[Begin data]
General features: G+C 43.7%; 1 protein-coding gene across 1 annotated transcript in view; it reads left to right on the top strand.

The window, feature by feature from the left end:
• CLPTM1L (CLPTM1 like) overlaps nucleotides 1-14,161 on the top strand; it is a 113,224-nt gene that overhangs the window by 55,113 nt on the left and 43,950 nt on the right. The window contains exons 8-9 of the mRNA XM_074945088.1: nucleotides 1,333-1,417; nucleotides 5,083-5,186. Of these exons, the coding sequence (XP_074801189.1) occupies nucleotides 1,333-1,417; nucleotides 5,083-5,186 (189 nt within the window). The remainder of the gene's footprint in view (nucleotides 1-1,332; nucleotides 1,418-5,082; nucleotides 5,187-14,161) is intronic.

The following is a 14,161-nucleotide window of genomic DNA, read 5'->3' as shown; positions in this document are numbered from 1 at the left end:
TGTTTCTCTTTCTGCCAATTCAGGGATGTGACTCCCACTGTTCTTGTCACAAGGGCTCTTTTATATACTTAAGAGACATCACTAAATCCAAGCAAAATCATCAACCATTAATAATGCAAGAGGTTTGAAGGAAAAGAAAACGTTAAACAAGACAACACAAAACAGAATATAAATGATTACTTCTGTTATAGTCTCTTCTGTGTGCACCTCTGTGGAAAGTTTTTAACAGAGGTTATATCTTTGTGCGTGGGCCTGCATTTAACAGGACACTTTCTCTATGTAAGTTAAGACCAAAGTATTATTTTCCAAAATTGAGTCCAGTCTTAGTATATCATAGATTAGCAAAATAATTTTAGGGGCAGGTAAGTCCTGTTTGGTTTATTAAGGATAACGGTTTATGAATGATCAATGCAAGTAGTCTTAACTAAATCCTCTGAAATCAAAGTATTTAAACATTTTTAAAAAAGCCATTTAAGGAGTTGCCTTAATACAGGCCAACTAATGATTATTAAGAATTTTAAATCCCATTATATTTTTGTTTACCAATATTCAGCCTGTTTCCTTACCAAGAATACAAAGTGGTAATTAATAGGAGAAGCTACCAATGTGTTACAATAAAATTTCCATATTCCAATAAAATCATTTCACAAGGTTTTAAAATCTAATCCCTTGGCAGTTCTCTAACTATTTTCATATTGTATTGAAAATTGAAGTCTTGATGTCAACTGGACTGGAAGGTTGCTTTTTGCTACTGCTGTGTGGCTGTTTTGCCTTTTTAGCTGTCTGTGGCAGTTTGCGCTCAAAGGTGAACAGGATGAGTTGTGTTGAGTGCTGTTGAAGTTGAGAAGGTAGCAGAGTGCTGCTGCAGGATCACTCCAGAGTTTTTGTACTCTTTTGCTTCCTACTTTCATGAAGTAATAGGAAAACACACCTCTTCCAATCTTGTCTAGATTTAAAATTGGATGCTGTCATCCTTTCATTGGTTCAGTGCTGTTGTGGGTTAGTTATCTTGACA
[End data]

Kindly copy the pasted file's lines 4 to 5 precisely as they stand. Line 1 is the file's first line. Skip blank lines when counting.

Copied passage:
The following is a 14,161-nucleotide window of genomic DNA, read 5'->3' as shown; positions in this document are numbered from 1 at the left end:
TGTTTCTCTTTCTGCCAATTCAGGGATGTGACTCCCACTGTTCTTGTCACAAGGGCTCTTTTATATACTTAAGAGACATCACTAAATCCAAGCAAAATCATCAACCATTAATAATGCAAGAGGTTTGAAGGAAAAGAAAACGTTAAACAAGACAACACAAAACAGAATATAAATGATTACTTCTGTTATAGTCTCTTCTGTGTGCACCTCTGTGGAAAGTTTTTAACAGAGGTTATATCTTTGTGCGTGGGCCTGCATTTAACAGGACACTTTCTCTATGTAAGTTAAGACCAAAGTATTATTTTCCAAAATTGAGTCCAGTCTTAGTATATCATAGATTAGCAAAATAATTTTAGGGGCAGGTAAGTCCTGTTTGGTTTATTAAGGATAACGGTTTATGAATGATCAATGCAAGTAGTCTTAACTAAATCCTCTGAAATCAAAGTATTTAAACATTTTTAAAAAAGCCATTTAAGGAGTTGCCTTAATACAGGCCAACTAATGATTATTAAGAATTTTAAATCCCATTATATTTTTGTTTACCAATATTCAGCCTGTTTCCTTACCAAGAATACAAAGTGGTAATTAATAGGAGAAGCTACCAATGTGTTACAATAAAATTTCCATATTCCAATAAAATCATTTCACAAGGTTTTAAAATCTAATCCCTTGGCAGTTCTCTAACTATTTTCATATTGTATTGAAAATTGAAGTCTTGATGTCAACTGGACTGGAAGGTTGCTTTTTGCTACTGCTGTGTGGCTGTTTTGCCTTTTTAGCTGTCTGTGGCAGTTTGCGCTCAAAGGTGAACAGGATGAGTTGTGTTGAGTGCTGTTGAAGTTGAGAAGGTAGCAGAGTGCTGCTGCAGGATCACTCCAGAGTTTTTGTACTCTTTTGCTTCCTACTTTCATGAAGTAATAGGAAAACACACCTCTTCCAATCTTGTCTAGATTTAAAATTGGATGCTGTCATCCTTTCATTGGTTCAGTGCTGTTGTGGGTTAGTTATCTTGACA